C E Salazar

Centers for Disease Control and Prevention, Atlanta, Michigan, United States

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Publications (3)8.93 Total impact

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    ABSTRACT: The nucleotide and deduced amino acid sequence of a serine protease (AgSp24D) from the human malaria vector, Anopheles gambiae, is presented. The gene product is a 271 amino acid protein that contains the conserved serine, histidine and aspartic acid residues found in serine proteases, and has the highest identity to a serine protease of unknown function from Drosophila melanogaster. In situ hybridization to the polytene chromosomes detects a single band at 24D. Northern analysis reveals only low levels of transcripts in larvae and pupae, but more abundant transcription products occur in adults. Interestingly, this analysis also shows that adult males express much higher levels of AgSp24D mRNA than females. In addition, Plasmodium-refractory mosquitoes express higher levels of AgSp24D mRNA than susceptible mosquitoes although the biological significance of this remains to be examined. The thorax is the primary site for expression in the adults. The lack of a dramatic increase in AgSp24D mRNA levels following blood feeding suggests that this protease is not involved in digestive processes. Transcriptional induction does not follow cold shock, septic wounding, bacterial injection, laminarin injection or CM-Sephadex bead injection.
    Insect Molecular Biology 12/1997; 6(4):385-95. DOI:10.1046/j.1365-2583.1997.00193.x · 2.98 Impact Factor
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    ABSTRACT: Five actin genes have been identified in the mosquito Anopheles gambiae, and a constitutively expressed actin gene has been chosen for detailed analysis. We have physically mapped and sequenced this gene and six associated cDNAs, including translated coding regions, as well as the 5' and 3' flanking sequences. Analysis of stage-specific RNA shows this gene to be present in all stages of mosquito development and in an established A. gambiae cell line, thus indicating a cytoskeletal actin. In the sequence of the translated coding region and in pattern of expression, this gene is very similar to the cytoskeletal actin genes of Drosophila melanogaster, and in sequence, equally similar to the Artemia cytoskeletal actin gene 403 (99.2% identity among the three amino acid sequences). Sequencing of this A. gambiae actin gene (designated act1D for its location in chromosome division 1D) and selected cDNAs shows that it possesses three alternative leader sequences; thus the gene appears to have three alternative promoters. These promoters should ultimately prove useful in the production of transgenic constructs for constitutive expression.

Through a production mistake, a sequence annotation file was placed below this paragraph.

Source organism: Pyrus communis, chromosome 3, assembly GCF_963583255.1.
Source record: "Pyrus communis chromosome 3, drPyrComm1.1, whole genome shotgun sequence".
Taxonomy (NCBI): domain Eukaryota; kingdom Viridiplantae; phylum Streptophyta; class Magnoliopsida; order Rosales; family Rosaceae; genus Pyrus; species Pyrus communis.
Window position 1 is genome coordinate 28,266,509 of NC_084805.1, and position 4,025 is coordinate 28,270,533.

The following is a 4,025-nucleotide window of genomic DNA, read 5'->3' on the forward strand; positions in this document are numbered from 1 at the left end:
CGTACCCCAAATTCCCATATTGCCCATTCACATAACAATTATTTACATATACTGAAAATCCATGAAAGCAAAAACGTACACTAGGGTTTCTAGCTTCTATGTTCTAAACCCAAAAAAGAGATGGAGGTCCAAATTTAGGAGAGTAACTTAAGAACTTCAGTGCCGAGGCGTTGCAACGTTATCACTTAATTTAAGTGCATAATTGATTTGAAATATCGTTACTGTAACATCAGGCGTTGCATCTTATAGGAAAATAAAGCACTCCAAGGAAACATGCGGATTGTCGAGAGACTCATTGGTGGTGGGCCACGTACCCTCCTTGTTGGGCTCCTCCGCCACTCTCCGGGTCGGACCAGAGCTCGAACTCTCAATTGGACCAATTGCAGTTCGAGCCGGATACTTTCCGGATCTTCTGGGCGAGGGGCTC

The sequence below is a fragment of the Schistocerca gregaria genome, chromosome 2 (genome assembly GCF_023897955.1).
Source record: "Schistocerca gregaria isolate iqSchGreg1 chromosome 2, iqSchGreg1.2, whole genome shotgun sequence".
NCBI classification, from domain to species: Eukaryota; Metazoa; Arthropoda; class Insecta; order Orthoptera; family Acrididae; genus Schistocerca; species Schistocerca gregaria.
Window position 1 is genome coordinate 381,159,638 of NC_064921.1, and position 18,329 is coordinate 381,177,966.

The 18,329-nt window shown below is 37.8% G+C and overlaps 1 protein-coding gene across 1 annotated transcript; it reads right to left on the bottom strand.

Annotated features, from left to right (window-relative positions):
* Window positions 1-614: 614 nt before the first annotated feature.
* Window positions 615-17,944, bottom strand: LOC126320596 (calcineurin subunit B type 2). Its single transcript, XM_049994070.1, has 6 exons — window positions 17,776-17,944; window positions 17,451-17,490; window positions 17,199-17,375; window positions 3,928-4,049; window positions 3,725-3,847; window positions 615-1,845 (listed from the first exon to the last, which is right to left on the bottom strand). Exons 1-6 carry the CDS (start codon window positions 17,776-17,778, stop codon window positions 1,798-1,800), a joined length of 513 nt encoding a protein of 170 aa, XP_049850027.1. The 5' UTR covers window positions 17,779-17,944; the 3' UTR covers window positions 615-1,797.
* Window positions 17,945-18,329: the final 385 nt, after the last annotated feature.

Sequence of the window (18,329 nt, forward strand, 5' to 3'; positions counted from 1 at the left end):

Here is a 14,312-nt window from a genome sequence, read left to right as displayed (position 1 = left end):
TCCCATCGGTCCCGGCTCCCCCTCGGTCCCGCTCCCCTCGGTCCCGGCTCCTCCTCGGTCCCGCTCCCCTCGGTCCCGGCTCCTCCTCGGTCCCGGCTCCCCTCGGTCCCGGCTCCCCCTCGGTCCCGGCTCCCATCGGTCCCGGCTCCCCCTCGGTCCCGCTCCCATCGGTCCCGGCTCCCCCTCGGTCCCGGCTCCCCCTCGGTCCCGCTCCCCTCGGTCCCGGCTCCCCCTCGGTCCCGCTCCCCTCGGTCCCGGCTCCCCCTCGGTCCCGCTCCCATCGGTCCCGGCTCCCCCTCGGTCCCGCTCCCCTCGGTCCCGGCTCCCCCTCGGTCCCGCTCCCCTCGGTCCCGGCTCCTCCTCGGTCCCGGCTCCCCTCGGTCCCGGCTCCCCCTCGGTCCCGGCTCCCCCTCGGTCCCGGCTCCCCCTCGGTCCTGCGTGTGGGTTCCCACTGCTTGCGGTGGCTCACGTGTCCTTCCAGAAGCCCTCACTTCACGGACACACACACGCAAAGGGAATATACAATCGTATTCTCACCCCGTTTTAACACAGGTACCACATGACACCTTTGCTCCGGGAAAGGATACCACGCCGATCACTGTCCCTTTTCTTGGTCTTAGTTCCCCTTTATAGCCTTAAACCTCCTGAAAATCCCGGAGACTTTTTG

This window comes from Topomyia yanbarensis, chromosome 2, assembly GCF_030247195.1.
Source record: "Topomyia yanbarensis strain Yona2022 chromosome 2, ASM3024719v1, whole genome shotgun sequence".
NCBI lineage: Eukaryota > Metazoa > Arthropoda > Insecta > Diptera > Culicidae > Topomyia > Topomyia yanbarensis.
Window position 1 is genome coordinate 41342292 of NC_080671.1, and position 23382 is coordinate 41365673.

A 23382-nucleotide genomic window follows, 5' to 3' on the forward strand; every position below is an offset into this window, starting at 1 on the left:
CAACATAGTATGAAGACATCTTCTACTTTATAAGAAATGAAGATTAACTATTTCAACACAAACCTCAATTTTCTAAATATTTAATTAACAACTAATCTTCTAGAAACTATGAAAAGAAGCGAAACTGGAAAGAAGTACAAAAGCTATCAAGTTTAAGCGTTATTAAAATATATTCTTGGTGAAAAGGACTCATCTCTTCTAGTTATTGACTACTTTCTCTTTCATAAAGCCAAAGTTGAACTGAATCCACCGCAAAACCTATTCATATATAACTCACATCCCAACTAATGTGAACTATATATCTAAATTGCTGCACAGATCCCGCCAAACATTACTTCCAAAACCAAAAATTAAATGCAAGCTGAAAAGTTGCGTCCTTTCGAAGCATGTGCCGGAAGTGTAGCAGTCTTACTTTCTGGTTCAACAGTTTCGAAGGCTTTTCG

Insect Molecular Biology 03/1994; 3(1):1-13. · 2.98 Impact Factor
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    [Show abstract] [Hide abstract]
    ABSTRACT: Five actin genes have been identified in the mosquito Anopheles gambiae, and a constitutively expressed actin gene has been chosen for detailed analysis. We have physically mapped and sequenced this gene and six associated cDNAs, including translated coding regions, as well as the 5 and 3 flanking sequences. Analysis of stage-specific RNA shows this gene to be present in all stages of mosquito development and in an established A. gambiae cell line, thus indicating a cytoskeietal actin. In the sequence of the translated coding region and in pattern of expression, this gene is very similar to the cytoskeietal actin genes of Droso-phila melanogaster, and in sequence, equally similar to the Artemia cytoskeietal actin gene 403 (99.2% identity among the three amino acid sequences). Sequencing of this A. gambiae actin gene (designated actWior its location in chromosome division 1D) and selected cDNAs shows that it possesses three alternative leader sequences; thus the gene appears to have three alternative promoters. These promoters should ultimately prove useful in the production of transgenic constructs for constitutive expression.
    Insect Molecular Biology 01/1994; 3(1):1 - 13. DOI:10.1111/j.1365-2583.1994.tb00145.x · 2.98 Impact Factor

Publication Stats

50 Citations
8.93 Total Impact Points

Institutions

  • 1997
    • Centers for Disease Control and Prevention
      • Division of Parasitic Diseases and Malaria
      Atlanta, Michigan, United States
  • 1994
    • Emory University
      • Department of Biology
      Atlanta, GA, United States